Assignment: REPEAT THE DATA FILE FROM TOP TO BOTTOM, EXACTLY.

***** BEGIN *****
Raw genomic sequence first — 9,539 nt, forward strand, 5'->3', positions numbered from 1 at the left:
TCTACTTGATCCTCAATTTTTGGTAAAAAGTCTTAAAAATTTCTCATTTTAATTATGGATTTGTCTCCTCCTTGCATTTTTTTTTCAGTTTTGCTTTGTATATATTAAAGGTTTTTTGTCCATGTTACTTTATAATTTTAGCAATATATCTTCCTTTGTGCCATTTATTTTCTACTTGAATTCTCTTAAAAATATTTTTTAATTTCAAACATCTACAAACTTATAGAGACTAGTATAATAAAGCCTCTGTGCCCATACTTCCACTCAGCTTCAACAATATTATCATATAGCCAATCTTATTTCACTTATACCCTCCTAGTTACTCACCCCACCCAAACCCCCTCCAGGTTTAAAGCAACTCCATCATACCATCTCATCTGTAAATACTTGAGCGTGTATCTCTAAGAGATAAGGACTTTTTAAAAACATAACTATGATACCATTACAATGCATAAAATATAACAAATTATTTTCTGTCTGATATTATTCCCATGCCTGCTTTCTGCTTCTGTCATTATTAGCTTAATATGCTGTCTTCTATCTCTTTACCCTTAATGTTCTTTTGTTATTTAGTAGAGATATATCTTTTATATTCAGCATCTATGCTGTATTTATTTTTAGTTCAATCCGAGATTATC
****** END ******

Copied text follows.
Raw genomic sequence first — 9,539 nt, forward strand, 5'->3', positions numbered from 1 at the left:
TCTACTTGATCCTCAATTTTTGGTAAAAAGTCTTAAAAATTTCTCATTTTAATTATGGATTTGTCTCCTCCTTGCATTTTTTTTTCAGTTTTGCTTTGTATATATTAAAGGTTTTTTGTCCATGTTACTTTATAATTTTAGCAATATATCTTCCTTTGTGCCATTTATTTTCTACTTGAATTCTCTTAAAAATATTTTTTAATTTCAAACATCTACAAACTTATAGAGACTAGTATAATAAAGCCTCTGTGCCCATACTTCCACTCAGCTTCAACAATATTATCATATAGCCAATCTTATTTCACTTATACCCTCCTAGTTACTCACCCCACCCAAACCCCCTCCAGGTTTAAAGCAACTCCATCATACCATCTCATCTGTAAATACTTGAGCGTGTATCTCTAAGAGATAAGGACTTTTTAAAAACATAACTATGATACCATTACAATGCATAAAATATAACAAATTATTTTCTGTCTGATATTATTCCCATGCCTGCTTTCTGCTTCTGTCATTATTAGCTTAATATGCTGTCTTCTATCTCTTTACCCTTAATGTTCTTTTGTTATTTAGTAGAGATATATCTTTTATATTCAGCATCTATGCTGTATTTATTTTTAGTTCAATCCGAGATTATC